The purpose of this contribution is to introduce an approach where problem definition and tuning parameter history can be captured and, possibly on an enterprise level, leveraged to mitigate the issue of tuning. The state-of-the-art process to establish appropriate values for tuning parameters is manual and tedious, requiring trial and error and multiple TO runs. Similar efforts may be repeated many times amongst different practitioners. Ideally, the solution would not need extensive data to begin but would reduce the number of required TO runs over time by leveraging built-up experience (Fig. 3). A two-stage framework, based on machine learning (ML) approaches, is presented in Sec. 2 and applied to simple example problems in Sec. 3. The limitations and outlook for the future are discussed in Sec. 4.

2 Approach

2.1 Framework.

The approach is divided into two stages due to the envisioned need to account for data-rich and data-poor scenarios. The first stage seeks to use similarities between the current problem and previous problems and provide a recommendation for tuning parameters based on similarity to existing problems stored in a database (data-rich scenario). The second stage is intended to refine the tuning parameters for the specific problem and would dominate in the case where insufficient prior data are present, such as if a new TO feature is introduced (data-poor scenario). The balance between the two steps would be expected to shift over time as experience builds. The overall process is depicted in Fig. 4.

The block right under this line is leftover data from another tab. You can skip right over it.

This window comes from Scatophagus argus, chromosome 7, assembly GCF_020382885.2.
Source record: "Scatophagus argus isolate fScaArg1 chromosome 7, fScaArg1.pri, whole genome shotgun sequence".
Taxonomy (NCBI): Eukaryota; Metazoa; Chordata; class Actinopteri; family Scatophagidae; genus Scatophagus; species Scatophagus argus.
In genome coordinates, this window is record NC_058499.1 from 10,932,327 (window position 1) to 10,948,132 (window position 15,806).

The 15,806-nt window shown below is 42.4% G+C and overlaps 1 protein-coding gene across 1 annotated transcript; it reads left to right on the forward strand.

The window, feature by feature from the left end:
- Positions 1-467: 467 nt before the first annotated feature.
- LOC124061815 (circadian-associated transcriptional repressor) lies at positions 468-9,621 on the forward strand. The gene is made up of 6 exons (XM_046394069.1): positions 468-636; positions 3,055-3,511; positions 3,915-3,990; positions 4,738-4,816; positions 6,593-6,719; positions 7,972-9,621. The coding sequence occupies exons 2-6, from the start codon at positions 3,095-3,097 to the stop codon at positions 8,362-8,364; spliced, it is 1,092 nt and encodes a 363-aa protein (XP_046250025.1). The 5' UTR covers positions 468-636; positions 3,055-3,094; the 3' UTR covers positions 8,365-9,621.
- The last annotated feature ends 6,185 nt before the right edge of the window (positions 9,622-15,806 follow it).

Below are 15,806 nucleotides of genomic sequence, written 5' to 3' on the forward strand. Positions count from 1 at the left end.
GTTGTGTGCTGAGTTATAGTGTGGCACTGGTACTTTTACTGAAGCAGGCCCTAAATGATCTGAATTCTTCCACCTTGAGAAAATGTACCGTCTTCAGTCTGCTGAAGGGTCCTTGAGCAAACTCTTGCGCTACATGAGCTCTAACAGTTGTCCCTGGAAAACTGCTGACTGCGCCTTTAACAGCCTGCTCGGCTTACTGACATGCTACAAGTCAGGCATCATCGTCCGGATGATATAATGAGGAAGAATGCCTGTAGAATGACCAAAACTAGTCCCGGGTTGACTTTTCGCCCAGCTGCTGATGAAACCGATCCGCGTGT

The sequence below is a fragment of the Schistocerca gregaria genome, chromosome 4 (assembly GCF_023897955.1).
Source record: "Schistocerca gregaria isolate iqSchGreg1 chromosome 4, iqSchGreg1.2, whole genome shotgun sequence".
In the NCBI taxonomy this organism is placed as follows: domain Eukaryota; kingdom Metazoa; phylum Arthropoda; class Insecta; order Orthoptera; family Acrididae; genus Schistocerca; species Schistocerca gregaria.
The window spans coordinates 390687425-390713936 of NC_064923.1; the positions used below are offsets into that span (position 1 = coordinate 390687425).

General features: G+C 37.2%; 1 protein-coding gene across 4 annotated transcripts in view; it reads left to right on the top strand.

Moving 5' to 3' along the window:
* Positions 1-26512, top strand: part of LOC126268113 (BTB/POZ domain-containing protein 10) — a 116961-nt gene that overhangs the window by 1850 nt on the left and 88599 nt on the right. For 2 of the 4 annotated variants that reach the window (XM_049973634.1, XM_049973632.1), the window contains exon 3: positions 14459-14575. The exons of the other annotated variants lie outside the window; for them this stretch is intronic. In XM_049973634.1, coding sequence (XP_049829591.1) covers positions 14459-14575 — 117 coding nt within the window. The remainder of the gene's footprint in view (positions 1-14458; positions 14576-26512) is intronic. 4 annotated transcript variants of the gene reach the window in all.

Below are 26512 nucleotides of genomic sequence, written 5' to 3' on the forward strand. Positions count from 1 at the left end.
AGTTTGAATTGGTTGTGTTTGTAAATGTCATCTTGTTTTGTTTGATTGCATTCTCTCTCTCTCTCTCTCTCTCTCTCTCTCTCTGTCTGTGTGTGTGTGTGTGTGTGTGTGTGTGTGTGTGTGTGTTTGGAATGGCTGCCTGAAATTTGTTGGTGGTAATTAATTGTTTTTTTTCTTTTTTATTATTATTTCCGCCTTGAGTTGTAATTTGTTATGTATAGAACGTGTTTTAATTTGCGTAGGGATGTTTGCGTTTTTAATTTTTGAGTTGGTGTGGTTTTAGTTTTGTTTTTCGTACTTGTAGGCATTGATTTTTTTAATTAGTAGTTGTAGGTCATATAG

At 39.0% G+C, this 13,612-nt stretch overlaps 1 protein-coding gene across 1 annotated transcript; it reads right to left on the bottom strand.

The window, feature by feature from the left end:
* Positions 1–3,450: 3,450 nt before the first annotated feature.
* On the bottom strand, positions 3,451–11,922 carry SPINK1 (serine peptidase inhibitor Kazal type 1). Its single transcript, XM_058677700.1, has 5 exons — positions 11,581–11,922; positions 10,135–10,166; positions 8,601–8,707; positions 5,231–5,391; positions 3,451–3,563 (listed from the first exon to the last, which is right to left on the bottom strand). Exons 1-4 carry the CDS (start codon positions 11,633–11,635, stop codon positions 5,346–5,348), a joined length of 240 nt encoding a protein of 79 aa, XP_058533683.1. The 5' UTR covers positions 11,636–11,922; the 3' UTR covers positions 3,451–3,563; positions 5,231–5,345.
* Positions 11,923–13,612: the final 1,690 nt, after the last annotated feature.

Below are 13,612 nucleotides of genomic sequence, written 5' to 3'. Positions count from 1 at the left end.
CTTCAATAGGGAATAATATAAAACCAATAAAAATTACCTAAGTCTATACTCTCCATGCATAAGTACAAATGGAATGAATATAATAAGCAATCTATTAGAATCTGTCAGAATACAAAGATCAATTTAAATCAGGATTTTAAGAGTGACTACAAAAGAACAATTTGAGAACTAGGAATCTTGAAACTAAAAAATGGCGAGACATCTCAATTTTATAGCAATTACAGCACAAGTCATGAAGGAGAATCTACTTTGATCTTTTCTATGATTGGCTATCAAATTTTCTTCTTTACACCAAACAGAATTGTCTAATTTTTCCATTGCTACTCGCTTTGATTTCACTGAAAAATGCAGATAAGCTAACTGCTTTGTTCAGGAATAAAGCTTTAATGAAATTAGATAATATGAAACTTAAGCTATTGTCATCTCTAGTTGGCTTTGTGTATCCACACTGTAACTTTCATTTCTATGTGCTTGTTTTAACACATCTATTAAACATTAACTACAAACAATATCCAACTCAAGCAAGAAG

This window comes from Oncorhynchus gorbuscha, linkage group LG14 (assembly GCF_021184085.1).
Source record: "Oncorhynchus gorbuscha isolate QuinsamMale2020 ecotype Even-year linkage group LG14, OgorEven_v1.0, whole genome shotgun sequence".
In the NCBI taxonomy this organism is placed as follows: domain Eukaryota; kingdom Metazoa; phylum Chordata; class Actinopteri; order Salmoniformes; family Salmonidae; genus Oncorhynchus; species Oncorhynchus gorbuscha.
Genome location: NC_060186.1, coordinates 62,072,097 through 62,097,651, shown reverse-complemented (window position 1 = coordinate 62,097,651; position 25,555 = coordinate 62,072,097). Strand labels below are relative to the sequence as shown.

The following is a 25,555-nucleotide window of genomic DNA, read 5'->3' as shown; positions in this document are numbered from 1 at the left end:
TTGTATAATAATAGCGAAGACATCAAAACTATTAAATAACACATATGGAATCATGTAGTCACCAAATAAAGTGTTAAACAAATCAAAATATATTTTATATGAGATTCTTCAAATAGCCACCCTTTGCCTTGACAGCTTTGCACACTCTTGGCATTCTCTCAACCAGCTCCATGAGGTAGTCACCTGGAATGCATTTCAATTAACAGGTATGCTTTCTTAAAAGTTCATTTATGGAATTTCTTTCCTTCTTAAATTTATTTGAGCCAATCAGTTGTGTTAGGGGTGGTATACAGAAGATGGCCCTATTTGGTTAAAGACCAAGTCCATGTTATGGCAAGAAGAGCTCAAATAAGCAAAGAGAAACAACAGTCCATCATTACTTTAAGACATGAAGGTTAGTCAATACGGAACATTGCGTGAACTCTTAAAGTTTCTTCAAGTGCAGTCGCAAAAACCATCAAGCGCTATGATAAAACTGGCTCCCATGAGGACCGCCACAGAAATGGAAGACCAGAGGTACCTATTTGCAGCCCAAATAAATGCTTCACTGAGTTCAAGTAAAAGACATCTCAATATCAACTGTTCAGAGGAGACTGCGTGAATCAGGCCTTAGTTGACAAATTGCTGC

2.1.1 Stage 1: Initiation of Tuning Parameters From Existing Designs Via Metalearning.

The search can be accelerated if the optimization is started with near-optimal sets of tuning parameters, θi. If a design problem can be described by a set of metafeatures (m) that define the problem, the value of θi for the initiation is chosen based on proximity as measured by a distance metric on the space of m. At a high level, problems with the same types of metafeatures are the closest to one another (e.g., variations of a structural problem), and problems with dissimilar categories of metafeatures are not close (e.g., structural versus fluid).

This paper focuses on the case where there are consistent but numerically different quantities, e.g., orientation of load or volume fraction, and uses a simple Euclidean distance (L2 norm of difference between metafeature vectors) between two design problems. Functional distance metric between two relatively similar design problems, e.g., defined by the negative Spearman correlation coefficient [23], could be used in more complex situations but is reserved for future work.

2.1.2 Stage 2: Metamodel-Based Tuning Parameter Search.